NATO, the North Atlantic Treaty Organization, was formed in 1949 with the aim, first and foremost, of acting as a deterrent to the threat of Soviet expansion in Europe after World War II. Beyond that, the United States saw it as a tool to prevent the resurgence of nationalist tendencies in Europe and to foster political integration on the continent.
Its origins, however, actually go back to 1947, when the United Kingdom and France signed the Treaty of Dunkirk as an alliance to counter the eventuality of a German attack in the aftermath of the war.
The original 12 founding members of the political and military alliance are: the United States, the United Kingdom, Belgium, Canada, Denmark, France, Iceland, Italy, Luxembourg, the Netherlands, Norway and Portugal.
At its core, the organization acts as a collective security alliance with the aim of providing mutual defense through military and political means if a member state is threatened by an external country.
This cornerstone is laid out in Article 5 of the charter, the collective defense clause:
“The Parties agree that an armed attack against one or more of them in Europe or North America shall be considered an attack against them all and consequently they agree that, if such an armed attack occurs, each of them, in exercise of the right of individual or collective self-defense recognized by Article 51 of the Charter of the United Nations, will assist the Party or Parties so attacked by taking forthwith, individually and in concert with the other Parties, such action as it deems necessary, including the use of armed force, to restore and maintain the security of the North Atlantic area.”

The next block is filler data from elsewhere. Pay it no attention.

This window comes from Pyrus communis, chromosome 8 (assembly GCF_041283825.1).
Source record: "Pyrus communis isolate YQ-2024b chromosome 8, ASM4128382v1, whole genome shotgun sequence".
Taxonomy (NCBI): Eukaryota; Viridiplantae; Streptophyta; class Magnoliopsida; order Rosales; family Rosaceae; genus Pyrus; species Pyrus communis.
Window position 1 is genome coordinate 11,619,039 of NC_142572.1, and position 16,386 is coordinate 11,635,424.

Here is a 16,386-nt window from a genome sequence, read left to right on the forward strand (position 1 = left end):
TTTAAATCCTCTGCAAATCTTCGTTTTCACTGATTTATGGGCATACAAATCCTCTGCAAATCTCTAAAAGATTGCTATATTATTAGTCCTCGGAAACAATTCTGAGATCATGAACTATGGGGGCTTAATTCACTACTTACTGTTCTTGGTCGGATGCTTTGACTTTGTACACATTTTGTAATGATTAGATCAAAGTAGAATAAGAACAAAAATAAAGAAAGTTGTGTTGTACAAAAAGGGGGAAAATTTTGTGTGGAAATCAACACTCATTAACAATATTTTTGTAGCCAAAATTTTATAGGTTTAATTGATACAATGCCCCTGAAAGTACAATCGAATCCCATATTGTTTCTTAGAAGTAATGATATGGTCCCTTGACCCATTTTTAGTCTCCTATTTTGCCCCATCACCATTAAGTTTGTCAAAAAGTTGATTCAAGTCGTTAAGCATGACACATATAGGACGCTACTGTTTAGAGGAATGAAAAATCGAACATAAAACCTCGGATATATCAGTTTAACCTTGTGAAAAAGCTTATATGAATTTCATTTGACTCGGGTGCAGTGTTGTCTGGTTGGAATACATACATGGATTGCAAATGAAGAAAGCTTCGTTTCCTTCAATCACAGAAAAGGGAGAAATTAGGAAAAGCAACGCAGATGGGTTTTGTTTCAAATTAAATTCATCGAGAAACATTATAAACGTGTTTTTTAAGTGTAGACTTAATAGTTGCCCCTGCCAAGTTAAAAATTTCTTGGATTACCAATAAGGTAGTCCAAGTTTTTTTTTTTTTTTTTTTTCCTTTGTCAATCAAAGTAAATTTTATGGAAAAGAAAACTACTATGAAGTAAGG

Article 5 has been invoked once, by the United States, in the wake of the 9/11 attacks in 2001.
A bulwark against Soviet Russia
The Soviet Union responded to NATO by creating its own military alliance with seven other Eastern European communist states in 1955, dubbed the Warsaw Pact.
But the fall of the Berlin Wall, and the ensuing collapse of the Soviet Union in 1991, paved the way for a new post-Cold War security order in Europe.
Freed from their Soviet shackles, a number of former Warsaw Pact countries became NATO members. Visegrad Group members Hungary, Poland and the Czech Republic joined in 1999. Five years later, in 2004, NATO admitted the so-called Vilnius Group, made up of Bulgaria, Estonia, Latvia, Lithuania, Romania, Slovakia and Slovenia. Albania and Croatia joined in 2009.
The most recent additions were Montenegro in 2017 and North Macedonia in 2020, bringing the total number of member states to 30. Sweden and Finland applied to join NATO earlier this year and have completed accession talks. So far, their applications have been ratified by 28 of NATO’s 30 countries.
Three countries are currently categorized as “aspiring members”: Bosnia-Herzegovina, Georgia and Ukraine.
Against the backdrop of the ongoing war between Russia and Ukraine, the latter’s ambition to join the alliance has again gathered pace.
For Russia, the notion of its former Soviet satellite Ukraine joining NATO is a red line. NATO’s so-called open door policy, as outlined in article 10 of the treaty, allows any European country that can enhance and contribute “to the security of the North Atlantic area” to join.
“Countries aspiring for NATO membership are also expected to meet certain political, economic and military goals in order to ensure that they will become contributors to Alliance security as well as beneficiaries of it,” it says on NATO’s site.
Edited by: Martin Kuebler